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Benjamin Wittes, the editor in chief of Lawfare and a senior fellow at the Brookings Institution, writes in the Atlantic:

At the end of last month, with the midterms looming, I gave a talk before a small private audience in California in which I argued for optimism because—among other things—the moment for firing Robert Mueller had passed.

Eighteen months ago, I said, President Donald Trump had an opportunity to disrupt the Russia investigation: He had fired the FBI director and had rocked the Justice Department back on its heels. But Trump had dithered. He had broadcast his intentions too many times. And in the meantime, Mueller had moved decisively, securing important indictments and convictions, and making whatever preparations were necessary for hostile fire. And now Democrats were poised to take the House of Representatives. The window of opportunity was gone.

In the 48 hours since Trump fired Jeff Sessions and installed Matthew Whitaker as acting attorney general, I have had occasion to wonder whether I was being overly optimistic a week ago. Whitaker is the kind of bad dream from which career Justice Department officials wake up at night in cold sweats. He’s openly political. The president is confident in his loyalty and that he won’t recuse himself from the investigation—notwithstanding his public statements about it and his having chaired the campaign of one of the grand-jury witnesses. There are legal questions about his installation at the department’s helm. And he’s known as the White House’s eyes and ears at Justice.

It’s bad—very bad.

All of which leads Philip Lacovara, who served in the Watergate special prosecutor’s office, to conclude that it was Mueller, not Trump, who missed his moment. Writing in The Washington PostLacovara worries that “by waiting until after the midterms to issue his final report about President Trump’s possible culpability, Mueller has effectively missed his market and may have doomed the investigation.” With Sessions gone and the deputy attorney general, Rod Rosenstein, no longer in charge of the investigation, Lacovara writes:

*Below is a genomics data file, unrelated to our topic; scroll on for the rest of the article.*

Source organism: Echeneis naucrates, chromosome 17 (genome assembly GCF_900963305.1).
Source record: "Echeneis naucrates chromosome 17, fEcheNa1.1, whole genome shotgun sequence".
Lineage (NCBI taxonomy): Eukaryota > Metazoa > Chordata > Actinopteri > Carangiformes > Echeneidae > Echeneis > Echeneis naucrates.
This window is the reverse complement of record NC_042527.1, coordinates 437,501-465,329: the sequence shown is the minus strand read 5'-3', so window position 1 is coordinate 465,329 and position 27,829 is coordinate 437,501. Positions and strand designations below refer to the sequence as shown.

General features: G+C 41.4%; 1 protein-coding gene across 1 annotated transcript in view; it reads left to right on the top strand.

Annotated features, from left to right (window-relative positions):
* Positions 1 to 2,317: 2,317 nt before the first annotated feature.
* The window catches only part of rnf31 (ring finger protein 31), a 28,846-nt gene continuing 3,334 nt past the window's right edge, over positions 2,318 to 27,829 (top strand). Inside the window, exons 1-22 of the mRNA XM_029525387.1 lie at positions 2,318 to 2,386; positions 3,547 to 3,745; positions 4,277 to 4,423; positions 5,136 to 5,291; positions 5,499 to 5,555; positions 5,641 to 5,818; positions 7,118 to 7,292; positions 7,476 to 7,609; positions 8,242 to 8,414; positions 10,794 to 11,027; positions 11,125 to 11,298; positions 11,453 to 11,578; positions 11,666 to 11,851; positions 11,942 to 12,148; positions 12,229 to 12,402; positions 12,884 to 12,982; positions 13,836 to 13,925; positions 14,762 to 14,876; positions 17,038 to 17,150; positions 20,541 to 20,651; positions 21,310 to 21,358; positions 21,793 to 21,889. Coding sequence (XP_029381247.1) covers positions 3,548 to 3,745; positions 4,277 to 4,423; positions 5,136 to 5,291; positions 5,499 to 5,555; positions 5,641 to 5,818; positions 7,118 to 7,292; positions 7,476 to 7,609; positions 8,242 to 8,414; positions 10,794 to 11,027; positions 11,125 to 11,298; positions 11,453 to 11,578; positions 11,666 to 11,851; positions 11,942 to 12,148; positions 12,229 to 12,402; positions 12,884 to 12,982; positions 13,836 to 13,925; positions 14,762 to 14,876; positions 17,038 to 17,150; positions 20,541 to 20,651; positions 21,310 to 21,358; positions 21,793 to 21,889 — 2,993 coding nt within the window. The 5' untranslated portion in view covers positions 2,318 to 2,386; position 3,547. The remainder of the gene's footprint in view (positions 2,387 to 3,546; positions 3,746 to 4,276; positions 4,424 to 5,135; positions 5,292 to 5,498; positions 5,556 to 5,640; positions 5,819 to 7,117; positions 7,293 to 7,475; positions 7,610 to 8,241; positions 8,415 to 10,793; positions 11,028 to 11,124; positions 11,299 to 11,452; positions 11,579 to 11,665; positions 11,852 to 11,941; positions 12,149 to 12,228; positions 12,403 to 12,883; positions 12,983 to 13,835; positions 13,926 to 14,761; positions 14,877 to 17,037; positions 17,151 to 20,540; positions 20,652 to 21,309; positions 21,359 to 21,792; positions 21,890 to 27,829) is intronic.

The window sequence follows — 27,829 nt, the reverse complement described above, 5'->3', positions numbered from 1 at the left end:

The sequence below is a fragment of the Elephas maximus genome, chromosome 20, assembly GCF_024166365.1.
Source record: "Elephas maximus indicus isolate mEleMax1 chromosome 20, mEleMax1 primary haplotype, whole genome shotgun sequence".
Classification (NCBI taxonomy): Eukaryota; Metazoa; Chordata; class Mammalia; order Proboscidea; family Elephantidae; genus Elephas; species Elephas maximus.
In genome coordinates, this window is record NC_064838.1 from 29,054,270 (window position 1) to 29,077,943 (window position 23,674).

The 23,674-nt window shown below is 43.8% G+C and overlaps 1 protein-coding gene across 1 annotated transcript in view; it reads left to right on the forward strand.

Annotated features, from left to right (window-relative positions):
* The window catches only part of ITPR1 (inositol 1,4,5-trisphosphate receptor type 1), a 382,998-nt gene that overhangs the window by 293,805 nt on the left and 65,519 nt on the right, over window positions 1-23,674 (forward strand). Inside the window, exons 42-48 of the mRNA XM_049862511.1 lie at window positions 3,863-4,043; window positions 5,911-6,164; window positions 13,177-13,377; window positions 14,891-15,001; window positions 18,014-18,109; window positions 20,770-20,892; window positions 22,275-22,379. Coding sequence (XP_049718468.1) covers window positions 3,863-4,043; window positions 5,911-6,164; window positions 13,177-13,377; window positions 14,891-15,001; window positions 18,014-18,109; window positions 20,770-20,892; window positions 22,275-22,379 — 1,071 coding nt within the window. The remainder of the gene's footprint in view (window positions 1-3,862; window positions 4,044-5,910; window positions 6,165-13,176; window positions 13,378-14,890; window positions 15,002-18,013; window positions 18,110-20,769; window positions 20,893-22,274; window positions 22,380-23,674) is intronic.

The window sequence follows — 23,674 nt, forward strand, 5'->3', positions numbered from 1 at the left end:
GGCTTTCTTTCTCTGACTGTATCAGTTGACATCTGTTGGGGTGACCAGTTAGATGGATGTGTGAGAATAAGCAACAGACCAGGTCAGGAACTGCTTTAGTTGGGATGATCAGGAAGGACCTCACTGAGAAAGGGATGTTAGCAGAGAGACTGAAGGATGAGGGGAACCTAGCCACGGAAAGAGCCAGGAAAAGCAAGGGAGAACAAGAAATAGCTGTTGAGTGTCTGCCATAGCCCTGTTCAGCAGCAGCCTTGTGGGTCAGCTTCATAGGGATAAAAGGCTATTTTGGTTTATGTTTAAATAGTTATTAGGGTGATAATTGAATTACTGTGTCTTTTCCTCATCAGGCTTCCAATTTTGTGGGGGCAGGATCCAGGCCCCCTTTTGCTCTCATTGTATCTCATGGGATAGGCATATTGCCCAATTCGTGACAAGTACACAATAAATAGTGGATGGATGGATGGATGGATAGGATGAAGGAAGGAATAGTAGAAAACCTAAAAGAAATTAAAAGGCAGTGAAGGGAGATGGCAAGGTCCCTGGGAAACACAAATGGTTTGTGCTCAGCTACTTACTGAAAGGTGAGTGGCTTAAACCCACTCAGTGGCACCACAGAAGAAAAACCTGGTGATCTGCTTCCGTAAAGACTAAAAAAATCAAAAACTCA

The new attorney general, whether it is Whitaker or someone else, will be free to constrain Mueller’s investigation and suppress the special counsel’s findings: Any report by Mueller must go to the attorney general, who decides what, if anything, to do with it. Sessions’s replacement will be far more comfortable suppressing the report now that firmer Republican control of the Senate protects not only Trump but also the new attorney general from any risk of being ousted in a post-impeachment trial.

Democrats have much to celebrate about the midterms, but their elation should be tempered by the realization that the election also may have spelled the end for Mueller’s Russia investigation, which was too long in getting to the punch line.

Leave aside for now the question of whether Lacovara’s critique is fair to Mueller. To assess, after all, whether Mueller should have moved faster, one would have to know more about the state of his investigation than I, at least, know. Lacovara is certainly correct about one big thing: The prospects for interference with the Mueller investigation went up dramatically with Whitaker’s appointment.

Yet, that said, I stand by my conclusion. I am still, if only tentatively, of the belief that the prospects for interference are dimmer than fear and panic and another Trump-busted norm have us imagining. Here are 10 reasons to think that Whitaker may have less capacity to foil Mueller than the current moment—and his formal powers—may suggest.